Houston, the Energy Capital of the World, is making moves to become the electric car capital of the nation.
How's that for turning over a new leaf?
Known for the countless oil and gas companies that call the city home, Houston wants to compete with San Francisco for the title, and is entering into partnerships with automakers and power utility companies to materialize its vision.
If you've ever visited Houston, the fourth-biggest city in the U.S, you'll know that the city's residents love their cars -- and the city's spread-out planning has accommodated for this affinity.
But at a recent event to promote Nissan's all-electric Leaf, newly-elected mayor Annise Parker said Houston needs an electric car that feels like a gas guzzler to win the city's residents.
"To have an electric vehicle that appeals to a car culture will make the real difference for market penetration," Parker said, as reported by Reuters' Chris Baltimore.
But convincing drivers that electric cars won't leave them in the middle of nowhere without a charge is a different story. (The Leaf claims 100 miles per charge.)
To do so, Nissan has signed a deal (.pdf) with the city and power provider Reliant (a division of NRG Energy) to build a handful of public charging stations in the area.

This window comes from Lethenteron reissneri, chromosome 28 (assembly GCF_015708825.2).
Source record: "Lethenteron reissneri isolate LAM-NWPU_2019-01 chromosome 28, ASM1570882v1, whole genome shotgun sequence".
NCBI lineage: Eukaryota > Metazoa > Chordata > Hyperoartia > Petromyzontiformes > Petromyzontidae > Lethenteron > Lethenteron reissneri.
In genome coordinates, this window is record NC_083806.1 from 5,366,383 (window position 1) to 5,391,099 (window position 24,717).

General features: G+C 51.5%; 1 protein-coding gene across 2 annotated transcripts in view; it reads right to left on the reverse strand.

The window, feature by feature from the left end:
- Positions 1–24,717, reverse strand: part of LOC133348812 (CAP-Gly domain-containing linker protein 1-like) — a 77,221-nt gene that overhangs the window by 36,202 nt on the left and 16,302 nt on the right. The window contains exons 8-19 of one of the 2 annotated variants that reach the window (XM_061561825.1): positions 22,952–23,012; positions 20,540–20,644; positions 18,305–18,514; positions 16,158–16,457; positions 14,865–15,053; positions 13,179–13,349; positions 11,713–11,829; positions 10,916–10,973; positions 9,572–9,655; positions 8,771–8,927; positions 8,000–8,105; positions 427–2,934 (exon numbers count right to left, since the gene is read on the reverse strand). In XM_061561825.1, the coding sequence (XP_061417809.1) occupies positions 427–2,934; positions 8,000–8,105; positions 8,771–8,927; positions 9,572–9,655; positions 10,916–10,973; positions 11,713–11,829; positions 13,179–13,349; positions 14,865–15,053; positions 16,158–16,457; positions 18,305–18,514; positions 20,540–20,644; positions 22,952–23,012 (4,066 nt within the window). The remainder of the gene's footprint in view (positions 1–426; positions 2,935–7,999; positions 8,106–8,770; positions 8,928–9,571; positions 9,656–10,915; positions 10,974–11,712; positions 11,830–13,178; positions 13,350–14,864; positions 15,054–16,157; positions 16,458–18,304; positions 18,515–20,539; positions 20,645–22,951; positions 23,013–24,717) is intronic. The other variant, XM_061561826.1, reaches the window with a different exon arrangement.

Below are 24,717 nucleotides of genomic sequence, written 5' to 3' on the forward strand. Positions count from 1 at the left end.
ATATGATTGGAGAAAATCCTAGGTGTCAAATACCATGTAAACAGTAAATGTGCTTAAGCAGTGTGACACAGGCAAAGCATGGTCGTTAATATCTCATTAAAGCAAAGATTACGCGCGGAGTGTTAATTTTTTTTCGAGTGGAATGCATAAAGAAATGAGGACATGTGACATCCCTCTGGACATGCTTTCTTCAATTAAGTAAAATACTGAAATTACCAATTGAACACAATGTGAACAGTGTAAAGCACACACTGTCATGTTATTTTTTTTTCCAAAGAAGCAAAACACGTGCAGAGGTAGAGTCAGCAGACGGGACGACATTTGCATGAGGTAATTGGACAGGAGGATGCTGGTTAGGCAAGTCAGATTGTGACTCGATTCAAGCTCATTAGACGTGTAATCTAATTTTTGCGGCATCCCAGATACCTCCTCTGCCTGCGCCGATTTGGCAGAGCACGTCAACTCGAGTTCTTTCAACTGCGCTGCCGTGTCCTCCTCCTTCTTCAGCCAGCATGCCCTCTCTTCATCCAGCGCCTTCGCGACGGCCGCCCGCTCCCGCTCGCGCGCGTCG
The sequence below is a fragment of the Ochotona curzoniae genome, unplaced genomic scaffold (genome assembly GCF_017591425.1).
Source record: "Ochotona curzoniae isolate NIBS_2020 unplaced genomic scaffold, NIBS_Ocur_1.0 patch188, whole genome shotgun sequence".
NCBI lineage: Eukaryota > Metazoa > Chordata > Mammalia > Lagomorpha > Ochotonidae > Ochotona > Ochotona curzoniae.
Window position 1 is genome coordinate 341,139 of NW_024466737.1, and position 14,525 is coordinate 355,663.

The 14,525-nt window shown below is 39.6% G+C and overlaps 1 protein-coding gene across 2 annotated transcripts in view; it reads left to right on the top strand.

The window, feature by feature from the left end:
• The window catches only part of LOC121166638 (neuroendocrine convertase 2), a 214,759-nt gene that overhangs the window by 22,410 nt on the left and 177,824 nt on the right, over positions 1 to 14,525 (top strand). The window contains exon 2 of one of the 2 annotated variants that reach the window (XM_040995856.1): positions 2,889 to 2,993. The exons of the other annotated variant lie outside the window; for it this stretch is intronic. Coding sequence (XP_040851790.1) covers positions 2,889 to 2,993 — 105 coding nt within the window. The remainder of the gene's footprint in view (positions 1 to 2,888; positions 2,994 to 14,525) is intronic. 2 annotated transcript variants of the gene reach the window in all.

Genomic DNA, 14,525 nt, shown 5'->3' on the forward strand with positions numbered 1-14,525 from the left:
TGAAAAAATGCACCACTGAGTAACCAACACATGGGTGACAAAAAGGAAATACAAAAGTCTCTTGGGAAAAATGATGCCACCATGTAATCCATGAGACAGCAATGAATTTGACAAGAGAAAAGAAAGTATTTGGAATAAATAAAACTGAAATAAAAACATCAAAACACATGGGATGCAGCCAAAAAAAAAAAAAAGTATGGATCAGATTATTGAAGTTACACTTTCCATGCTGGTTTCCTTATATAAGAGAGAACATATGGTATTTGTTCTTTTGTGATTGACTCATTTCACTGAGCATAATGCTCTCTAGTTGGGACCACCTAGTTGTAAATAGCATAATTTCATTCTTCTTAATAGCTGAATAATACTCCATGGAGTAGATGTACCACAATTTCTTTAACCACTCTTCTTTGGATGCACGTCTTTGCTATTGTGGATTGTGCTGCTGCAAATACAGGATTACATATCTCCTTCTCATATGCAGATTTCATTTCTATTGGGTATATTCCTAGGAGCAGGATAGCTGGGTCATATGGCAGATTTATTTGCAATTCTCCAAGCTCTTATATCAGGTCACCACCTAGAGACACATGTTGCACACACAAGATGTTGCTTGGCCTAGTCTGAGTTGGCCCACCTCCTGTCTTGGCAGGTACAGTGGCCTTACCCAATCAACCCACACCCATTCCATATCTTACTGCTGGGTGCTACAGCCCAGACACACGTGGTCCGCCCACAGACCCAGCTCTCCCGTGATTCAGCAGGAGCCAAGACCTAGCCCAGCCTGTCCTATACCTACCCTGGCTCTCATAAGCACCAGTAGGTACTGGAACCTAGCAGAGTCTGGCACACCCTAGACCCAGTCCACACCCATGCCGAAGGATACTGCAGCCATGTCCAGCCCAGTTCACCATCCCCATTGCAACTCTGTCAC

Nissan has signed similar agreements with San Diego, Seattle, Orlando, Tennessee and Oregon.
The significance of convincing Houstoners to go electric is almost as big as Texas itself: 5.4 million people call the metropolitan area home.
The move also makes smart business sense for local utilities. Electric demand in the U.S. has slumped 5 percent in the last two years, and interest in more efficient electricity usage is growing.
Electric cars are a way for utilities to use spare electricity generated by power plants in off-peak hours, smoothing out the cyclical usage spikes for energy demand during a 24-hour period.
Since utilities purchase capacity to accommodate for maximum demand, it's in their interest to put all that capacity to work throughout the year.
The only other snag? Cost. A 2009 study by the University of California Berkeley estimated the total cost of building charging stations at $320 billion -- leaving plenty of room for state governments to use tax breaks to encourage revamping America's automobile infrastructure.
This post was originally published on Smartplanet.com